The view from the Burlington Street bridge in Iowa City is a symbolic measure of climate inaction today.
The University of Iowa might be the only campus in the country that has spent thousands of dollars on stationary tables, benches and umbrellas overlooking a toxic coal-fired power plant spewing discharges into the Iowa River, fine particulates into the air, and carbon emissions destabilizing our future.
Even more troubling: The Campus Health and Recreation Center overlooks the coal-fired power plant, as well as a flurry of new condos, apartments and a hotel, despite reams of studies that show thousands of people die annually from heart and respiratory diseases related to coal-fired pollution.
In every city in the US, people move away from coal-fired plants. Chicago shut down its coal-fired relics years ago, as have universities across the country. In its race to cash in on the Riverfront Crossings District rebuilding after extreme weather and flooding, Iowa City is doing the opposite.
Did the Iowa City Council include the external health costs of coal pollution in the construction permits? Has the city council set any bold mandates for energy efficiency or renewable energy?
Five years ago, I wrote an op-ed on Iowa City’s dilemma: It couldn’t claim to be a “blue zone” if it was a “coal zone.”
Iowa City quietly dropped out of the Blue Zone health campaign. It still burns coal. The city’s long overdue climate plan (less ambitious than Dubuque and other towns), is already outdated before it will be released, given recent studies.
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The United Nations warned of this “ambition gap” in 2016, concluding in the annual UNEP report that we only had three years to carry out still insufficient Paris Climate Accord pledges, in order to avoid catastrophic tragedy.
In 2017 alone, our nation spent over $300 billion on extreme climate disasters.
Let’s put this “ambition gap” in perspective: UI Athletics lost millions of dollars during 2015-16, despite its $113 million budget and revenues. Last year it recorded a surplus for the first time since 2013. UI pays $5 million to the head football coach; it has launched a $89 million campaign for football stadium renovations. This is ambitious.
Aside from some energy efficiency projects, similar ambition doesn’t exist for climate action. For example, UI’s “sustainability” theme semester this spring highlights 96 courses.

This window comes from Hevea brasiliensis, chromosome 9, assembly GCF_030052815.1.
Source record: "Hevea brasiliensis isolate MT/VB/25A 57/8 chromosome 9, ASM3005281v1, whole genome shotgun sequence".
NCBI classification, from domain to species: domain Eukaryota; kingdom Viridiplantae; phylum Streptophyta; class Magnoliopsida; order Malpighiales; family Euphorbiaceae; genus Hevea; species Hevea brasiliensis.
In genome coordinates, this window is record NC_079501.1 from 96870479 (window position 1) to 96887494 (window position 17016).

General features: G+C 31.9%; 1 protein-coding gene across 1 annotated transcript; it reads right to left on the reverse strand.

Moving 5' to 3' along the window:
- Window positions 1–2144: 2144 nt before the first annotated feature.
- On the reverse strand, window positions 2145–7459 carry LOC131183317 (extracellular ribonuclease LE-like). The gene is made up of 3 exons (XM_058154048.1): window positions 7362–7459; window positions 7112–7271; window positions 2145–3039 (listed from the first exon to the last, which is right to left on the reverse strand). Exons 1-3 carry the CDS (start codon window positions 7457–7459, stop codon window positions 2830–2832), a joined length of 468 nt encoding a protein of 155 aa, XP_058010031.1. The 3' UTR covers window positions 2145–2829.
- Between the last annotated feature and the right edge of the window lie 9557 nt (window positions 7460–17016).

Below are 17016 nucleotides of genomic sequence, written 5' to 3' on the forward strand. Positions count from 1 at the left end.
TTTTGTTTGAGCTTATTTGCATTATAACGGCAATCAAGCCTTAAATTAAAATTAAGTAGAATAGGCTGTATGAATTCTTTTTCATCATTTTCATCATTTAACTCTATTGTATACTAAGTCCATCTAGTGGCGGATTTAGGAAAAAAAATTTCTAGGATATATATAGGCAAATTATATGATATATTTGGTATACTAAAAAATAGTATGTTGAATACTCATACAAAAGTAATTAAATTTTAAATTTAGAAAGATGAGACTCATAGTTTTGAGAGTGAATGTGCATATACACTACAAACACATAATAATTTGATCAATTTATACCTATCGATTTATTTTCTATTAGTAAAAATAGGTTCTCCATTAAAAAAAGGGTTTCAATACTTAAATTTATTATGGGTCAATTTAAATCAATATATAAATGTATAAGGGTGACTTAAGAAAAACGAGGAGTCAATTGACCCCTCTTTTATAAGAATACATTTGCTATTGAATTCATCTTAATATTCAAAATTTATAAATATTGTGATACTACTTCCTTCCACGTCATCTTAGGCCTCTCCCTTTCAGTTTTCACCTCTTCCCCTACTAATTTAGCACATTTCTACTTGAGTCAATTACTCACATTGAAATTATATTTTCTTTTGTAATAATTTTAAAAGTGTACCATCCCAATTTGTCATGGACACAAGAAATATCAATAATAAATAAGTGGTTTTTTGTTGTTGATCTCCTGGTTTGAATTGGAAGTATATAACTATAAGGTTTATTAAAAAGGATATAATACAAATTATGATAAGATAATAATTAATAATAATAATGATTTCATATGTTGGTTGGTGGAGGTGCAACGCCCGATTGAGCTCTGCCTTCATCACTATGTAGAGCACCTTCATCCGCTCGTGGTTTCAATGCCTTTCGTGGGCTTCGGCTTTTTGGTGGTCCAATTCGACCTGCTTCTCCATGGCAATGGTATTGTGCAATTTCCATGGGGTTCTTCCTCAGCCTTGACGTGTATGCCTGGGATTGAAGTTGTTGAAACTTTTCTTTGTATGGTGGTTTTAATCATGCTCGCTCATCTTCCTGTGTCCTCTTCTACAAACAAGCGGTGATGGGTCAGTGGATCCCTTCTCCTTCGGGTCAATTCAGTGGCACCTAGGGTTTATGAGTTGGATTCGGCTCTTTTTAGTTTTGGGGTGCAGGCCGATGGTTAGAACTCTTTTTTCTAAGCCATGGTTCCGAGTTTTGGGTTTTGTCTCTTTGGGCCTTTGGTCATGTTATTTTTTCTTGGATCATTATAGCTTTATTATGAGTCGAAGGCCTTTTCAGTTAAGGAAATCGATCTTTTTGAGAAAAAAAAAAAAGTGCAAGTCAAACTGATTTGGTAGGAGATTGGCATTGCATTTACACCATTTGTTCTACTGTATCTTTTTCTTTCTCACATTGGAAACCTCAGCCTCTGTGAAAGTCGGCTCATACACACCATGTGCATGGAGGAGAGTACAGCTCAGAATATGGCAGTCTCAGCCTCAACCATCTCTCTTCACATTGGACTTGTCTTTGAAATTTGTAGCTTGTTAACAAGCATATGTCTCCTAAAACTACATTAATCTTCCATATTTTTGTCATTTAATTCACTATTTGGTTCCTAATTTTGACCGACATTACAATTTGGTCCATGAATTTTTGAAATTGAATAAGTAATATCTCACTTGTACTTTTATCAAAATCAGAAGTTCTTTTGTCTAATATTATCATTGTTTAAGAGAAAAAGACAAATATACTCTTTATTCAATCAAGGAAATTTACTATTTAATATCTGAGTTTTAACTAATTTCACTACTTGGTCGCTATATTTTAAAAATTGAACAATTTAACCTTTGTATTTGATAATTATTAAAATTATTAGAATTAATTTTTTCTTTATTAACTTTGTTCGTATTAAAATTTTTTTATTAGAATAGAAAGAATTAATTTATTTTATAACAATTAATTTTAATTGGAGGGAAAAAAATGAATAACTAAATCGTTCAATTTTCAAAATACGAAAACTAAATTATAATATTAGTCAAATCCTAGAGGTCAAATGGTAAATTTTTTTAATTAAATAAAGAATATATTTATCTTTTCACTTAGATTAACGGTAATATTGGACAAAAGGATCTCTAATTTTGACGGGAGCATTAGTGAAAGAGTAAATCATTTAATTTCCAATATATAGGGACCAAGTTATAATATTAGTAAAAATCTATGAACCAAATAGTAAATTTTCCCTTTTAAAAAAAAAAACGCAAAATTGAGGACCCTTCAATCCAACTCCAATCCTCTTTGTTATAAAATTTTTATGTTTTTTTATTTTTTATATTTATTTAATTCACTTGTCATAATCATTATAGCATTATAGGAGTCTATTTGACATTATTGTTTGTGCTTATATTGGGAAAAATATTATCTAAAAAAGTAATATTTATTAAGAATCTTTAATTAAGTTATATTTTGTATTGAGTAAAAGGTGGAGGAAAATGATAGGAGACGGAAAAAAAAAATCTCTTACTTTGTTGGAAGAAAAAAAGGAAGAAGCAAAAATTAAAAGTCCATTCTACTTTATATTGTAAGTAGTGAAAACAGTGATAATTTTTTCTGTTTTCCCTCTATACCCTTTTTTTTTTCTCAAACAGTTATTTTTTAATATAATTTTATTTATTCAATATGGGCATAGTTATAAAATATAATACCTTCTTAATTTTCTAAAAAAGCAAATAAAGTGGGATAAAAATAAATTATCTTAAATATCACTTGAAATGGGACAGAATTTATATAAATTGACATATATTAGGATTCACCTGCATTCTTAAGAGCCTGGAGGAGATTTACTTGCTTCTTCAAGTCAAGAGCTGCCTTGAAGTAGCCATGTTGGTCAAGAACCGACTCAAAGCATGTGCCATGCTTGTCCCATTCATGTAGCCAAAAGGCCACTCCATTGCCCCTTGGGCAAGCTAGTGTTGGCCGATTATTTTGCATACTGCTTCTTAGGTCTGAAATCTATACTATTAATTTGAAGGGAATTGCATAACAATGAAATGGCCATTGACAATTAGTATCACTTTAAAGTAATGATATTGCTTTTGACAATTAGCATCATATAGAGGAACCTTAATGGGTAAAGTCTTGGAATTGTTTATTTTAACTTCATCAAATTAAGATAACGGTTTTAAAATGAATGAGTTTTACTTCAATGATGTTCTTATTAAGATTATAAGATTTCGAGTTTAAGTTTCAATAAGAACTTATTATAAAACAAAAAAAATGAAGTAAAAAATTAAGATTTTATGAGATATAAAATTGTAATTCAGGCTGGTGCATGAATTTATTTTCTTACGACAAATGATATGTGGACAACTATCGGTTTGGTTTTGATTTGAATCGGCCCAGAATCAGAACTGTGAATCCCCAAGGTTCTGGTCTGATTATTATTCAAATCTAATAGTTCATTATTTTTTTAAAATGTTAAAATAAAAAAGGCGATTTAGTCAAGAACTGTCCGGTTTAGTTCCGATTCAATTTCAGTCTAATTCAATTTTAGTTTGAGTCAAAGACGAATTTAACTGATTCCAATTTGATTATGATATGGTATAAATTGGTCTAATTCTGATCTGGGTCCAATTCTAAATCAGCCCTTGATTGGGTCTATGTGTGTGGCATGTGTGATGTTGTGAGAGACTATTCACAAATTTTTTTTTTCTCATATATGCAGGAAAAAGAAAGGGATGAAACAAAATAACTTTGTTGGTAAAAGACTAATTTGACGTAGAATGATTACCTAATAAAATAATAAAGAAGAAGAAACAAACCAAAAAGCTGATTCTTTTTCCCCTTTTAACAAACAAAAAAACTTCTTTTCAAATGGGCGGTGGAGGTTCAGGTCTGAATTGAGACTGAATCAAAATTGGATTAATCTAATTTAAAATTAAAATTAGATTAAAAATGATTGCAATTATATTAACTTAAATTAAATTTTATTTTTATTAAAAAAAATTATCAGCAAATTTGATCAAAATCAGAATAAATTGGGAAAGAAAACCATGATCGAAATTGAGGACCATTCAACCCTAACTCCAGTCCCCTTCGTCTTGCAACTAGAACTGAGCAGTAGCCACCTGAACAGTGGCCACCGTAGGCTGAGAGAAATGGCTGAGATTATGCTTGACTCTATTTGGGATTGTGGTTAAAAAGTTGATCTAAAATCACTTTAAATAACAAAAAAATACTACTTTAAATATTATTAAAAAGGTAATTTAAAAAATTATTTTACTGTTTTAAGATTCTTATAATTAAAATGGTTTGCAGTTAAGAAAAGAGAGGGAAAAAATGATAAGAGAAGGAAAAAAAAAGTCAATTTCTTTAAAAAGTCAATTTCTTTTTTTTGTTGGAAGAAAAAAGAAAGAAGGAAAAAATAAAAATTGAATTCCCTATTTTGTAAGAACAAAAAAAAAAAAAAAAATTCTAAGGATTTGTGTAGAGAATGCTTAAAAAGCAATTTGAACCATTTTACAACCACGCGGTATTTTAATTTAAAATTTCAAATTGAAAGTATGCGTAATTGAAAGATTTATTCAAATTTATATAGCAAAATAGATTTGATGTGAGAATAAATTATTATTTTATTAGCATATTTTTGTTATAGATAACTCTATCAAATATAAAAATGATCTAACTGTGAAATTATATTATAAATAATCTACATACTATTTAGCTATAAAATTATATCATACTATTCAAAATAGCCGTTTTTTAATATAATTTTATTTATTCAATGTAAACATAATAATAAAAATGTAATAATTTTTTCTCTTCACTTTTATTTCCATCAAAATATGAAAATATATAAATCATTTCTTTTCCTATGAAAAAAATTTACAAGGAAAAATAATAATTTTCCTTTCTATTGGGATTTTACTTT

In comparison, Colorado State University, among scores of other schools, regularly offers over 960 courses related to sustainability. Schools like Stanford have invested hundreds of millions into solar and renewable energy; the University of California system has been divesting in fossil fuel investments.
President Bruce Harreld’s announcement last year that UI would stop burning coal in 2025 was more of an Orwellian marketing scheme than a laudable call for clean energy: He boldly declared UI would burn coal for eight more years. (He didn’t mention that UI also burns another fossil fuel, natural gas from devastating fracking operations, for 40 percent of its boiler needs, and relies on electricity from a grid that still depends mostly on coal.)
Eight more years of coal, according to Iowa’s famous climatologist James Hansen, would be disastrous. Hansen recently declared “we are entering a period of consequences and are in danger of being too late.”
The UI biomass program is admirable, but it still lacks the infrastructure — including thousands of needed truckloads on city streets — to significantly help in a timely manner.
Here’s the point: Coal kills. Three coal miners still die daily from black lung disease; coal ash, including that from our UI plant, is carcinogenic; strip mining and deadly coal slurry impoundments have left farm and mining communities uninhabitable; air pollution from coal-fired plants are connected to high rates of asthma and heart disease.
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As the main contributor to climate change, coal-fired plants need to be shut down as soon as possible — not when it’s convenient. In truth, UI could have transitioned off fossil fuels years ago — when massive FEMA funds were available after the 2008 flood — like Ball State University in Indiana, which now powers its boilers with geothermal energy. Many schools, like Ohio State, are now moving to carbon neutral plans.
That should be UI’s and Iowa City’s theme this semester: Getting off coal, and acting responsibly on climate action now — not in eight years.
• Jeff Biggers of Iowa City is the author of “Reckoning at Eagle Creek: The Secret Legacy of Coal in the Heartland.”